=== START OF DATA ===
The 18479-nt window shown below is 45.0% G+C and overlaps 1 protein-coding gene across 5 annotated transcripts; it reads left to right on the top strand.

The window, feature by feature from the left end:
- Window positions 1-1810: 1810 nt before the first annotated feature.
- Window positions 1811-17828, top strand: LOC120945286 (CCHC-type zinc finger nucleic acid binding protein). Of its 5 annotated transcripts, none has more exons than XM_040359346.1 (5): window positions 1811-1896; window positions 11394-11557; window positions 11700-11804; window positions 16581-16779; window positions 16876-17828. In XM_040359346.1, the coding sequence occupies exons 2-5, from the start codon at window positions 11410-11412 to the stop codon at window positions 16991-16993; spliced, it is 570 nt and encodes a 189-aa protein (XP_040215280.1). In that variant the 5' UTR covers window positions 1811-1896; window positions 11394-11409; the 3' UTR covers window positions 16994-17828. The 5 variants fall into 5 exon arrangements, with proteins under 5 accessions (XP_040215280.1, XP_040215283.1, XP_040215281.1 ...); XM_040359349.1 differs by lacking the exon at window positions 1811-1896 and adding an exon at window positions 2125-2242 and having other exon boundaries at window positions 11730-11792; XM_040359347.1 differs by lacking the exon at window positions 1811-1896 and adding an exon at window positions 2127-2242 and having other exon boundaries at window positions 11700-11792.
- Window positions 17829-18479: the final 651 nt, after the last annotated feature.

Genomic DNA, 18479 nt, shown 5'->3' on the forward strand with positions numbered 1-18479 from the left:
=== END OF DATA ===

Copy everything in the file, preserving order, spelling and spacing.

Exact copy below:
The 18479-nt window shown below is 45.0% G+C and overlaps 1 protein-coding gene across 5 annotated transcripts; it reads left to right on the top strand.

The window, feature by feature from the left end:
- Window positions 1-1810: 1810 nt before the first annotated feature.
- Window positions 1811-17828, top strand: LOC120945286 (CCHC-type zinc finger nucleic acid binding protein). Of its 5 annotated transcripts, none has more exons than XM_040359346.1 (5): window positions 1811-1896; window positions 11394-11557; window positions 11700-11804; window positions 16581-16779; window positions 16876-17828. In XM_040359346.1, the coding sequence occupies exons 2-5, from the start codon at window positions 11410-11412 to the stop codon at window positions 16991-16993; spliced, it is 570 nt and encodes a 189-aa protein (XP_040215280.1). In that variant the 5' UTR covers window positions 1811-1896; window positions 11394-11409; the 3' UTR covers window positions 16994-17828. The 5 variants fall into 5 exon arrangements, with proteins under 5 accessions (XP_040215280.1, XP_040215283.1, XP_040215281.1 ...); XM_040359349.1 differs by lacking the exon at window positions 1811-1896 and adding an exon at window positions 2125-2242 and having other exon boundaries at window positions 11730-11792; XM_040359347.1 differs by lacking the exon at window positions 1811-1896 and adding an exon at window positions 2127-2242 and having other exon boundaries at window positions 11700-11792.
- Window positions 17829-18479: the final 651 nt, after the last annotated feature.

Genomic DNA, 18479 nt, shown 5'->3' on the forward strand with positions numbered 1-18479 from the left: